Dan Brooks (Bing Crosby) is a disenchanted junior executive, the kind of guy expected to marry the boss’ eldest daughter and lead a staid, white collar life. But his true passion is racing, so he runs off with his horse Broadway Bill and his good friend, horse trainer Whitey (Clarence Muse), with plans to enter Bill into a national derby. They get into musical hijinks along they way as they try to raise the entrance fee, while the boss’ youngest daughter Alice (Colleen Gray), who has a crush on Dan, joins in on the scheme.
Frank Capra’s Riding High (1950) is a musical remake of his own Broadway Bill, the 1934 romantic comedy starring Warner Baxter and Myrna Loy. Beyond the old stories about Riding High being an inside joke about Bing’s oft-rumored love of the leafy stuff, the film is best known for using significant footage from the original film in the 1950 version. Eleven of the supporting players in Broadway Bill return for brief scenes in Riding High. Those who were still alive did a few re-shoots, those who had passed on appear in archive footage, and they even put William Demarest in a 15-year-old suit so he would match shots of the late Lynne Overman from the 1934 footage.
It’s all somewhat jarring, especially in the beginning when the film opens with 1934 scenes in what should have been a modern-day bank.
Just look at that phone, that typewriter, those fashions. Even the film grain is obviously early 1930s and doesn’t match the new footage, as you can see here, in a 1950 scene intercut with the 1934 film. This Frances Gifford in 1950, who is talking to the older woman from 1934:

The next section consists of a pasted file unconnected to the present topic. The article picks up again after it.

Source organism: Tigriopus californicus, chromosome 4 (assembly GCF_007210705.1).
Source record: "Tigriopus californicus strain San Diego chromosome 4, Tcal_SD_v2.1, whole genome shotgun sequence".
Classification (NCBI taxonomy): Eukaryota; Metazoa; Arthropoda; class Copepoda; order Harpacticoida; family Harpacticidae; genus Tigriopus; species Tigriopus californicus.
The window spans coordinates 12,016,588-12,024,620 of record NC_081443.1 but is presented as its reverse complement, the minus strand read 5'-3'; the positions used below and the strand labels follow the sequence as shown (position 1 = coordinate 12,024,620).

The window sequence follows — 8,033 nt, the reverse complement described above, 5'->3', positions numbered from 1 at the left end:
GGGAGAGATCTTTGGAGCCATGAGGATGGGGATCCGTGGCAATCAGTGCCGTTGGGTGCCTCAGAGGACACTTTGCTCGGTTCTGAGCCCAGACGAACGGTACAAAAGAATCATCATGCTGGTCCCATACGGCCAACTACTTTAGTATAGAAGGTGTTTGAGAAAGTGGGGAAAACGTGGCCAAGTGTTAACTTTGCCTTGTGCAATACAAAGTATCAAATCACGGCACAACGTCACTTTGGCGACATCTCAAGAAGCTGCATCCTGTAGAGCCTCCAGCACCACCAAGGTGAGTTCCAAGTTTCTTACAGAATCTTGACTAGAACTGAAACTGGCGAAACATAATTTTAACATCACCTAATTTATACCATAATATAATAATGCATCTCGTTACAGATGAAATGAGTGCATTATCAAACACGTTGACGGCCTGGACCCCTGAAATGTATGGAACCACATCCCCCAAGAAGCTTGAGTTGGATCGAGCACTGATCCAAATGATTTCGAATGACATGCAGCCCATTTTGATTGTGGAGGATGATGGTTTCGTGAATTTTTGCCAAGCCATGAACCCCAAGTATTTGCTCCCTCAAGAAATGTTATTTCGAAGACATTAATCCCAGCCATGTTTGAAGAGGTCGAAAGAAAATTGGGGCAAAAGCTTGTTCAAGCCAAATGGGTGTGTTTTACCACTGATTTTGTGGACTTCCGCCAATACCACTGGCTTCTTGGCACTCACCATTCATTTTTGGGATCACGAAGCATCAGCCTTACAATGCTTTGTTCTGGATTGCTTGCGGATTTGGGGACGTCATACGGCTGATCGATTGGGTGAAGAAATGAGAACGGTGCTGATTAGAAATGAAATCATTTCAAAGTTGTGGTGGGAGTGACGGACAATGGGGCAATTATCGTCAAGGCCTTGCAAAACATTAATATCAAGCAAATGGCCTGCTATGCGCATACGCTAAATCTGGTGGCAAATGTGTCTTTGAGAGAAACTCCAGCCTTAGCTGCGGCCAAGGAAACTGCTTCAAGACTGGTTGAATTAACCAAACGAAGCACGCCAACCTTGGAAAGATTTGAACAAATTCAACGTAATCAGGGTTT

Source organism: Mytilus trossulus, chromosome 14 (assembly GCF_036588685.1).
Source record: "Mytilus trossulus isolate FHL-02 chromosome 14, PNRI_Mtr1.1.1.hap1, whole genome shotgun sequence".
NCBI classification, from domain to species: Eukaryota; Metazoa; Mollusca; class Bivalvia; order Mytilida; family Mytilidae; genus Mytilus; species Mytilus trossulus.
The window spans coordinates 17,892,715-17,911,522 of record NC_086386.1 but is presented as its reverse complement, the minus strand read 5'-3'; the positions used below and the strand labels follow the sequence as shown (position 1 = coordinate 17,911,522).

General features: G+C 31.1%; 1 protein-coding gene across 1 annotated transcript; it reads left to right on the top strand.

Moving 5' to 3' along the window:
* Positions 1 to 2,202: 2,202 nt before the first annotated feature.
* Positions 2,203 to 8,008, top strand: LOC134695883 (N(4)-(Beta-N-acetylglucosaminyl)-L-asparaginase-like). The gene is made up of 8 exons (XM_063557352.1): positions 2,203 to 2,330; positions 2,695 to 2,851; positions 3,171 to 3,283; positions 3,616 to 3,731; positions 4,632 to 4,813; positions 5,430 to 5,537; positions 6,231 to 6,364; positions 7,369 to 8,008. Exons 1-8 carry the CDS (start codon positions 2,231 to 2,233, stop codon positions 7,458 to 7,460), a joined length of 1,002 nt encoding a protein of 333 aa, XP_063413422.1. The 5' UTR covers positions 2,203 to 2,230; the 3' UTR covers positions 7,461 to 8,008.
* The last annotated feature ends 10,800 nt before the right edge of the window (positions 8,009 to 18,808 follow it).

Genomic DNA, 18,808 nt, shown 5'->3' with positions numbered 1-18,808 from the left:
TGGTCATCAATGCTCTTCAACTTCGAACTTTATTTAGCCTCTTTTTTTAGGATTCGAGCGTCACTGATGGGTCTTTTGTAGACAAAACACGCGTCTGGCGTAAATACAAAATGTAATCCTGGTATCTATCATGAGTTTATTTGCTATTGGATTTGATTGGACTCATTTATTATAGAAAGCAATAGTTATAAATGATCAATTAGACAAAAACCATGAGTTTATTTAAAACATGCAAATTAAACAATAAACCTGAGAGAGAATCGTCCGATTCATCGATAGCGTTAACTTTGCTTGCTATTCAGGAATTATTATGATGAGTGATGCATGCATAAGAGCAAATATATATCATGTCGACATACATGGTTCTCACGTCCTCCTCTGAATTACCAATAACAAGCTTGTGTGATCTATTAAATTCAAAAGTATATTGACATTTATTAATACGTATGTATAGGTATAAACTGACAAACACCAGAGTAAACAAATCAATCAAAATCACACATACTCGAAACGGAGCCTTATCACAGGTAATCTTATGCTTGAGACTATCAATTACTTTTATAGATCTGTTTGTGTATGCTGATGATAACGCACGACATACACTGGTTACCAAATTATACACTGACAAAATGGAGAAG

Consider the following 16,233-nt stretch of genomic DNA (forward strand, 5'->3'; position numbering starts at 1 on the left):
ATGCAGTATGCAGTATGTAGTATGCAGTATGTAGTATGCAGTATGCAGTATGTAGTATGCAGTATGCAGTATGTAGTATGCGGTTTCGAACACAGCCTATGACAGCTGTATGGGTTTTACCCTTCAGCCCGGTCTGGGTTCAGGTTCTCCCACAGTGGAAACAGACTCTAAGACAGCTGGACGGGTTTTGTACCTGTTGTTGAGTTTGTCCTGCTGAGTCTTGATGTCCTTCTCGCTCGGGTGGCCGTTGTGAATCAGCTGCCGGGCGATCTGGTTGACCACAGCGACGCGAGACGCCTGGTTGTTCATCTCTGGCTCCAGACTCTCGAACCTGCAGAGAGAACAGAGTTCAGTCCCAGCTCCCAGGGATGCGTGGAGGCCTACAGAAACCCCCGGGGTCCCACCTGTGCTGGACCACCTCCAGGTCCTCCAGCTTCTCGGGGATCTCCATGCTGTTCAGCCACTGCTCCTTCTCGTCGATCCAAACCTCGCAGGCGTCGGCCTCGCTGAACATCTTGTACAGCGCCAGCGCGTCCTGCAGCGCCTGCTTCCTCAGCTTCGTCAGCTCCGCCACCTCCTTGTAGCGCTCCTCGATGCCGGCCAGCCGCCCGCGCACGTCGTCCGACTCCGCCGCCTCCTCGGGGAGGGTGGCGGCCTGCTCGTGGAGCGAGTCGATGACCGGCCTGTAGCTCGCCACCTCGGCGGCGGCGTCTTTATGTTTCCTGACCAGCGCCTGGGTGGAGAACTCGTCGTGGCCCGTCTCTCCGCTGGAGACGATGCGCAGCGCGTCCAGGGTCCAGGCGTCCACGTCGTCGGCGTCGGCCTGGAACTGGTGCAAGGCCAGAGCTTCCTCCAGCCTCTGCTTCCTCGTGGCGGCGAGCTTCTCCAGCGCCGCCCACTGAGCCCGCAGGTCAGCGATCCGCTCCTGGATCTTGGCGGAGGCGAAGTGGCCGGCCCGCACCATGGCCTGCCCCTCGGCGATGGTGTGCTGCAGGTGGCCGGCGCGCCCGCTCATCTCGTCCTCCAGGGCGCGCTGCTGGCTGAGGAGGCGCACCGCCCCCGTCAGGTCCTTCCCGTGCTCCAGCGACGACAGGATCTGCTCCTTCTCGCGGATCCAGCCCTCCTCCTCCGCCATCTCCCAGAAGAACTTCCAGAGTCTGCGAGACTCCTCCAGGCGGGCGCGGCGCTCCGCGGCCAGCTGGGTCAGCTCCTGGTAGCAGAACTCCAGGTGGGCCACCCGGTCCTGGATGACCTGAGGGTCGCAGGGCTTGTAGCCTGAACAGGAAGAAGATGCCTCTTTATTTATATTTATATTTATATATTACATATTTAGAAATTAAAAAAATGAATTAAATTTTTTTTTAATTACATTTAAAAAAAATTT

This was the first film Frances was in after a serious car crash two years earlier that almost claimed her life. Her head injuries were so severe she was hospitalized off and on for nearly 25 years, and had to leave the film business. As odd as it sounds, her obituary in The Independent in 1994 was terrific, and is highly recommended reading.
Frances is really quite good in Riding High, a musical with enough star power and quality that I cannot for the life of me figure out why they decided to use so much old footage. Bosley Crowther of the New York Times raved about the film in his 1950 review, yet doesn’t mention the re-used scenes once. Craig Butler of Rovi more recently reported that Capra wanted to prove to Paramount that he could do an A-list picture with a B-list budget, in an effort to stay viable in the 1950s film industry.
Capra’s frugality must have impressed the right people, because he was given another film with the studio, Here Comes the Groom, which went on to win an Oscar for Best Original Song. And though it comes toward the end of his career and has more than a few signs of desperation, Riding High is a nice little film. The music is well done, and there’s a sharp edge to it all, especially with a rather surprising ending. As a personal note, I can assure you that, even for those of us with a low Bing Crosby tolerance, it’s a very enjoyable flick.
Riding High is available from Warner Archive in a MOD DVD.